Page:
7. The proconsul orders that the male martyrs be flagellated and the female ones beaten. They are incarcerated until they are thrown to the beasts on the Birthday of the Caesar. In gaol, Perpetua recounts a vision of her fight with an Egyptian, which the martyrs interpret as meaning that they will fight and defeat the devil.

8. Thanks to their prayers, Felicitas gives birth in the eighth month of her pregnancy.

9. On the birthday of the Caesar, a great spectacle is given at the amphitheatre. Saturus and Perpetua are devoured by lions, Saturninus by bears, and Revocatus and Felicitas by leopards. All this has taken place at Thuburbo, on the nones (7th) of March, under Valerian and Gallienus (253-260). The Church has to remember these martyrdoms, and the example of perseverance provided by both the sexes, even if it is not a time of persecution.

Text: Rebillard 2017.
Summary: Efthymios Rizos.
Evidence -  The Cult of Saints in Late Antiquity

Categories

Keywords

History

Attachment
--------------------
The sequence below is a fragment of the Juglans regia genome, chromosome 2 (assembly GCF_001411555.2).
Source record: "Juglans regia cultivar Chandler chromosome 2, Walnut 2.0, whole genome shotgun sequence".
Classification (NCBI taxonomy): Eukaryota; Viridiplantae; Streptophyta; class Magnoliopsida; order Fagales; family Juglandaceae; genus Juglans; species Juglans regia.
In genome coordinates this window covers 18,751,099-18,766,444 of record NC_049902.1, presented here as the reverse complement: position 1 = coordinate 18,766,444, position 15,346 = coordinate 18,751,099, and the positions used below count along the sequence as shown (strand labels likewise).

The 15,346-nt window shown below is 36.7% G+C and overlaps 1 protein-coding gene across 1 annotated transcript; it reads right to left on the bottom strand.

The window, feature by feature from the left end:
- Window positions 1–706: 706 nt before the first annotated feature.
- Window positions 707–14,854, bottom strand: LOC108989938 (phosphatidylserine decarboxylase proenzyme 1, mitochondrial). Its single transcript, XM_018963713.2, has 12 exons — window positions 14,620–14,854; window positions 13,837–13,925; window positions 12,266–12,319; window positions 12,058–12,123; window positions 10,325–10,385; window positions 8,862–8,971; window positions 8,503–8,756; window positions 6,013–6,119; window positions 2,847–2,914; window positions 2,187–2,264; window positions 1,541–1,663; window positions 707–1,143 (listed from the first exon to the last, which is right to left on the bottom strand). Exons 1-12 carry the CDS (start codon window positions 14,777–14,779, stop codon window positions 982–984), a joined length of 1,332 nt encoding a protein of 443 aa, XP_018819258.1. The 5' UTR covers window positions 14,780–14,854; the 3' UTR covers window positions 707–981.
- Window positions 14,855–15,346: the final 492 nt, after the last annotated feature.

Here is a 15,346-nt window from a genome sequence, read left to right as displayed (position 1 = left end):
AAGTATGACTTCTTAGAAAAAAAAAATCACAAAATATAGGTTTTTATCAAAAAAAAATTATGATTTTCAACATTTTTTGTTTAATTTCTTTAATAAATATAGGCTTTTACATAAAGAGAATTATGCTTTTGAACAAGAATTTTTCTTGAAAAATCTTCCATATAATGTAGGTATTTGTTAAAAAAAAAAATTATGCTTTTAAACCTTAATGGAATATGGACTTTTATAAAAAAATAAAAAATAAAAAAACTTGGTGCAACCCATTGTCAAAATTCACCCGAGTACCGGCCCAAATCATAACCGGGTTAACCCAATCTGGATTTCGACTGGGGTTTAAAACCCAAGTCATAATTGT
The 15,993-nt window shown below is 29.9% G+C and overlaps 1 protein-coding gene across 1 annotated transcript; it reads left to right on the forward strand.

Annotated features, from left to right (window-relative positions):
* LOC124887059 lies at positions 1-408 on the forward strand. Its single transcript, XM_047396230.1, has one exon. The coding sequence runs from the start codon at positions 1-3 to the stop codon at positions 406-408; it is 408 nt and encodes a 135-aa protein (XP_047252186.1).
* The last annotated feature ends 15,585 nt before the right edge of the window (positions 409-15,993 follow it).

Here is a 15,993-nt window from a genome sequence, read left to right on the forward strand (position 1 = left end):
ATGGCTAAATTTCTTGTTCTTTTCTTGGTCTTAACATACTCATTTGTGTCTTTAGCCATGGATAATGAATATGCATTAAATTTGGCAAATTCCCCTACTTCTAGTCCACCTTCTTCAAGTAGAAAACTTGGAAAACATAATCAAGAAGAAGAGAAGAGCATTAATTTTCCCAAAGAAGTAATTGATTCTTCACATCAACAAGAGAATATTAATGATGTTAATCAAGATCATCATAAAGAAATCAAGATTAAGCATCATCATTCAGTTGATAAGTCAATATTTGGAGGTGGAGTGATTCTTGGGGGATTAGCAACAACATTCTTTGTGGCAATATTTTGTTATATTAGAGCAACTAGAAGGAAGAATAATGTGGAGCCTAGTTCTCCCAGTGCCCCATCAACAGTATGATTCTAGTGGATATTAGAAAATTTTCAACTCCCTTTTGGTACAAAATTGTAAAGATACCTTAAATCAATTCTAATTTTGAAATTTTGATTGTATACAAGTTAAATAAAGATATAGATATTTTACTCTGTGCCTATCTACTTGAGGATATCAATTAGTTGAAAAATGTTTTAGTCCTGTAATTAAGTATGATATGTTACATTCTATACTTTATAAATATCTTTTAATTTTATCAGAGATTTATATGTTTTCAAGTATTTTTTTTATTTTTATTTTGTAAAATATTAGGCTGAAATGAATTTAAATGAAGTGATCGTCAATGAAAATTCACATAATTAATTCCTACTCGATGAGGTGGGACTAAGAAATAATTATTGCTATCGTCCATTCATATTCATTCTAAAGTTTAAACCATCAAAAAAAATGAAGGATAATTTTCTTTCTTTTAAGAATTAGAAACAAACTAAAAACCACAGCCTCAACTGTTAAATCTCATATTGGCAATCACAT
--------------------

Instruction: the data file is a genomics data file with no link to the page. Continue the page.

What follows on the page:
Evidence ID

E01726

Saint Name

Perpetua, Felicitas and their companions, martyrs in Carthage, ob. 203 : S00009

Saint Name in Source

Saturus, Saturninus, Revocatus, Felicitas, Perpetua

Type of Evidence

Literary - Hagiographical - Accounts of martyrdom

Language

Latin

Evidence not before

300

Evidence not after

800

Activity not before

300

Activity not after

800

Place of Evidence - Region

Latin North Africa

Place of evidence - City name in other Language(s)

Carthage Carthago Karthago قرطاج‎ Qarṭāj Mçidfa Carthage

Cult activities - Non Liturgical Practices and Customs

Composing and translating saint-related texts

Cult activities - Rejection, Condemnation, Scepticism

Acceptance/rejection of saints from other religious groupings

Cult Activities - Protagonists in Cult and Narratives

Women

Source

The first, and slightly longer, recension (text I) of the text was by far the most popular version of the hagiography of Perpetua and Felicitas in the Middle Ages, since it is preserved in at least 76 manuscripts, while the shorter recension (text II) survives in only 13. On the manuscript tradition, see: Amat 1996, 272-276.

Discussion